• Unwillingness to change: The leaders in mid-tier companies have achieved their status through years of solid performance. If digital transformation requires them to operate in a significantly different way, this sets the proposed strategy at odds with existing business practices.
  • Lack of urgency: For many industries, the threat of competition from digital entrants simply remains a problem for the future. Australian retailers, for example, had two decades to prepare for the arrival of Amazon; most did not invest in new systems and processes until it had set up onshore. Some are yet to do so!
  • Lack of investment funds: A tighter budgetary position means mid-tier companies can’t invest in a large-scale technology refresh or development programs.
  • Insufficient scope: Organisations often approach digital transformation as a series of sequential projects. This has the attraction of offering quick returns, but failure to devise an overarching transformation strategy can lead to a series of point projects that only transform specific activities and lack integration.
  • Management turnover: Any transformation program must be able to outlast the tenure of the executives driving it. For the transformation strategy to succeed, it must be agreed at the highest levels and embedded in the overall strategy of the business.
  • Setting a vision: No vision for the future will be perfectly realised. Rather, the organisation will ideally set a vision to be more flexible and adaptable. This enables it to start quickly, saving time that might otherwise have been devoted to extensive scoping studies.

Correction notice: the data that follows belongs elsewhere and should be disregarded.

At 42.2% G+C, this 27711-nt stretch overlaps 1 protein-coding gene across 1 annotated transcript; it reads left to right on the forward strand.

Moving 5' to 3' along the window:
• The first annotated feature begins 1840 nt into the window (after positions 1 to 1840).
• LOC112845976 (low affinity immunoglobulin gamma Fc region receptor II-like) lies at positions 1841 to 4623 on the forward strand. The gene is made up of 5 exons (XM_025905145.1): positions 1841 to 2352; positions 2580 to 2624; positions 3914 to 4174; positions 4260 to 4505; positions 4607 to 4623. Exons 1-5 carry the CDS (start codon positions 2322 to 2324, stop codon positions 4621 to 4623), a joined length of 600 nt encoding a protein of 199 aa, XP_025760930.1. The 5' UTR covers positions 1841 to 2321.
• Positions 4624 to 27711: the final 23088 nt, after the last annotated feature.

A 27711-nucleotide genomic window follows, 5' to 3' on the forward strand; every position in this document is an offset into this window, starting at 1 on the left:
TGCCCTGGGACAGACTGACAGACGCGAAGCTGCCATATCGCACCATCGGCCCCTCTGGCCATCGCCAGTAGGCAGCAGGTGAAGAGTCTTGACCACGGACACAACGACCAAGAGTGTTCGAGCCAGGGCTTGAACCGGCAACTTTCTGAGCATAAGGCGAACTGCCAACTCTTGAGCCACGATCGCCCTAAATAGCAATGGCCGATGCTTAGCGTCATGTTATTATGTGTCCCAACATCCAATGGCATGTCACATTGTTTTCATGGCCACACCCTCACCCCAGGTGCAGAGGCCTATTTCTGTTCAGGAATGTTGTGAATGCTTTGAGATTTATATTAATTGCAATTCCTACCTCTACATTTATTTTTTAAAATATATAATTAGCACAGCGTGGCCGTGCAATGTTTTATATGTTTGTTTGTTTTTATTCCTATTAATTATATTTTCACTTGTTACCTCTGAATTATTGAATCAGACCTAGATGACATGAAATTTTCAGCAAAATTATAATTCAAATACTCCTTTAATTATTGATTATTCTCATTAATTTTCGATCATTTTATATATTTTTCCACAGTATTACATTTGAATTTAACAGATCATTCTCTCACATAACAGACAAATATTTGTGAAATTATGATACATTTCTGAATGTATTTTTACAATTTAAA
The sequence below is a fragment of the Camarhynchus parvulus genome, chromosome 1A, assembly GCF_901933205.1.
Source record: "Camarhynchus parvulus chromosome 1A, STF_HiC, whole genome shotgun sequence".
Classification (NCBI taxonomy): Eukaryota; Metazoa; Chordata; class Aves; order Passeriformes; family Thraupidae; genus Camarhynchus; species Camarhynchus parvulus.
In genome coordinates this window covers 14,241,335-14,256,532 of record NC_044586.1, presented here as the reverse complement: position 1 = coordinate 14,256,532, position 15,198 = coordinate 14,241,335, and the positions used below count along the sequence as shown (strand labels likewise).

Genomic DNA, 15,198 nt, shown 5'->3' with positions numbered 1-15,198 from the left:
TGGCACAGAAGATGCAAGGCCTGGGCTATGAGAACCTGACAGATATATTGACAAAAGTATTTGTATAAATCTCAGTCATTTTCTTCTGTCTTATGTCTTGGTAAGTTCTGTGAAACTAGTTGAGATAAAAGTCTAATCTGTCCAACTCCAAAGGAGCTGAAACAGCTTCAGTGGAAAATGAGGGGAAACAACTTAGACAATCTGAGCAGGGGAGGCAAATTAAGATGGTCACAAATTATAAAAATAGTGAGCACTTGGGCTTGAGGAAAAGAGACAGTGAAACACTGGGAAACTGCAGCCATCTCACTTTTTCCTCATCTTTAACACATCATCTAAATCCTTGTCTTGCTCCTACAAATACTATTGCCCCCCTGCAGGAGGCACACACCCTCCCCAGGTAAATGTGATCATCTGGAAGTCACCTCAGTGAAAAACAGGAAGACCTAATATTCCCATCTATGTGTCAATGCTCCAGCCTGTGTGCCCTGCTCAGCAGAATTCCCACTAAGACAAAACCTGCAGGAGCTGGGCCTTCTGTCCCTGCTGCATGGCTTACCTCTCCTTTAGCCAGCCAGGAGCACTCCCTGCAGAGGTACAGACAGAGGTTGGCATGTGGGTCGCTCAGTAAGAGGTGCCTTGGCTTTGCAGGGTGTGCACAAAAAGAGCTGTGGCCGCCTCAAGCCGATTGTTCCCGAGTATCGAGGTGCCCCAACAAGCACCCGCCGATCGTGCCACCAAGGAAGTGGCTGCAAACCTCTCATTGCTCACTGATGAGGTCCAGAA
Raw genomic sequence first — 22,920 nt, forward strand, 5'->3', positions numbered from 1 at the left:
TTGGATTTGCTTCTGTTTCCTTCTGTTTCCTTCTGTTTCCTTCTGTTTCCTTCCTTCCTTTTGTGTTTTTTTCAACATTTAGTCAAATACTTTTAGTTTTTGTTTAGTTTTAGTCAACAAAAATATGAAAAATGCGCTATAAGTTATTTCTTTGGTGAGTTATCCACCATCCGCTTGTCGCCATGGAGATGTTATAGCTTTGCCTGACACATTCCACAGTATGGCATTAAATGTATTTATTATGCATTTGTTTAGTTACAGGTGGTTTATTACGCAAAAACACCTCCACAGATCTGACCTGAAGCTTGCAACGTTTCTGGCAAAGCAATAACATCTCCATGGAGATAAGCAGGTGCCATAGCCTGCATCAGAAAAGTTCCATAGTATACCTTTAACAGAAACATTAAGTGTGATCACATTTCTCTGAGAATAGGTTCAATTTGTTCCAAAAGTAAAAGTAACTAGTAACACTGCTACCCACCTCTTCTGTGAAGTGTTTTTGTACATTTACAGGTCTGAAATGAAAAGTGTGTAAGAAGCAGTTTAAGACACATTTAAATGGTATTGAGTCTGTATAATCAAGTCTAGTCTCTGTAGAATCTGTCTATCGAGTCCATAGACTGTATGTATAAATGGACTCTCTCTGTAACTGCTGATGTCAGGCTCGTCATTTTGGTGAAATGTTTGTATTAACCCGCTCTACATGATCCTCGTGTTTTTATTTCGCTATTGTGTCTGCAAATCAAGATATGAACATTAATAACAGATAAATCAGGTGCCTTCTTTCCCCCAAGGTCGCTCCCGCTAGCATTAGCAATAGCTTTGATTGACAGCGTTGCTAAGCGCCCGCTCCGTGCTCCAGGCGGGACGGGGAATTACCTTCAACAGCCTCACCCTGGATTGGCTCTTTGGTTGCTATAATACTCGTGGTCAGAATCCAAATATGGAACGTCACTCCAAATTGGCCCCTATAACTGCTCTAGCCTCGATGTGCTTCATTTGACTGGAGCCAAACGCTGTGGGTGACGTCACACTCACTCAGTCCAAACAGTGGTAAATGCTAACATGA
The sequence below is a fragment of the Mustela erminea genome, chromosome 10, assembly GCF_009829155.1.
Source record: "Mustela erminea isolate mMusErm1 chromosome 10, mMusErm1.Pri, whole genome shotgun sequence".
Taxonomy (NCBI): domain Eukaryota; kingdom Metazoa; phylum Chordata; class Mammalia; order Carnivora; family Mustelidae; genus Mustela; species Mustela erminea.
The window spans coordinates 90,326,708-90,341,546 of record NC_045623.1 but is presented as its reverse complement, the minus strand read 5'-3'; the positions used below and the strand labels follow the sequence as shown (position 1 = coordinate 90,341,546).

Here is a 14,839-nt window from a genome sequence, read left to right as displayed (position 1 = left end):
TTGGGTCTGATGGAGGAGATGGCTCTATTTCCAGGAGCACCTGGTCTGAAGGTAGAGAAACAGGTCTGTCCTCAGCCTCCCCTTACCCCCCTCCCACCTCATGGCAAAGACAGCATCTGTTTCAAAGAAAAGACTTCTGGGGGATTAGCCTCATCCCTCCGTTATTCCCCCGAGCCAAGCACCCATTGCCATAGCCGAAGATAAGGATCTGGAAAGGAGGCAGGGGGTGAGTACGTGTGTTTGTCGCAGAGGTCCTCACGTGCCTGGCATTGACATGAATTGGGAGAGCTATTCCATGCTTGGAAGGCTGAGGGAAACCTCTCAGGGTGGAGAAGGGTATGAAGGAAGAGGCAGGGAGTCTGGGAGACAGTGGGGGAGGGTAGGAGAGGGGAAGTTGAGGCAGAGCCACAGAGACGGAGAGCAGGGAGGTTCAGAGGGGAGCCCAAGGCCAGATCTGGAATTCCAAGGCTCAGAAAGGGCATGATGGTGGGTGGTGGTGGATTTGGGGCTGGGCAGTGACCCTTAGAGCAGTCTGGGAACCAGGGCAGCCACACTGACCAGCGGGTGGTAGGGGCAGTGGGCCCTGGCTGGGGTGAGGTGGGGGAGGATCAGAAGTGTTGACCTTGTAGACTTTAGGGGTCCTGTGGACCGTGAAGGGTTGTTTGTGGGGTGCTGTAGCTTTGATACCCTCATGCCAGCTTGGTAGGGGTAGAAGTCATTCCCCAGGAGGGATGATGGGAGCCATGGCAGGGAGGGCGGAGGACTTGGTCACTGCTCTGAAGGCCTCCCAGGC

•  Ensuring team alignment: Tearing down barriers between the technology team and the business units it serves is essential for enabling all parts of the business to become clear regarding their objectives and the roles they play in reaching them. This will ensure that the vision is well understood by all parties it will impact.

As a strategy-led ICT consultant, Tecala believes the first step in overcoming the barriers to digital transformation is to remove the emphasis on digital and to focus on the transformation itself. 

Our ICT consulting experience has shown that when digital transformation programs fail, it’s because some of these strategy steps have been overlooked. Only after these foundations have been defined should the transformation journey begin, as they provide a framework to assess which projects to tackle first. Facilitators can then be secure in the knowledge these investments will align with the long-term vision.

Beyond digital transformation 

The idea that an organisation can rapidly adopt the tools that are being used against it and emerge 

stronger is compelling. But focusing on the digital aspect, without first investing in the foundation work of strategy and supporting infrastructure, means that such projects are likely to fail. 

At Tecala, we believe the real question is not whether an organisation will succeed or fail in its digital transformation, but whether it will invest in building the solid foundations that ensure it retains the ability to transform and grow well into the future. This will put it on the right footing for any kind of transformation.

You can further explore a clear six-step guide to accelerated digital transformation in our free resource, The Digital Transformation Myth, or speak with our team about business ICT solutions to help drive your transformation strategy.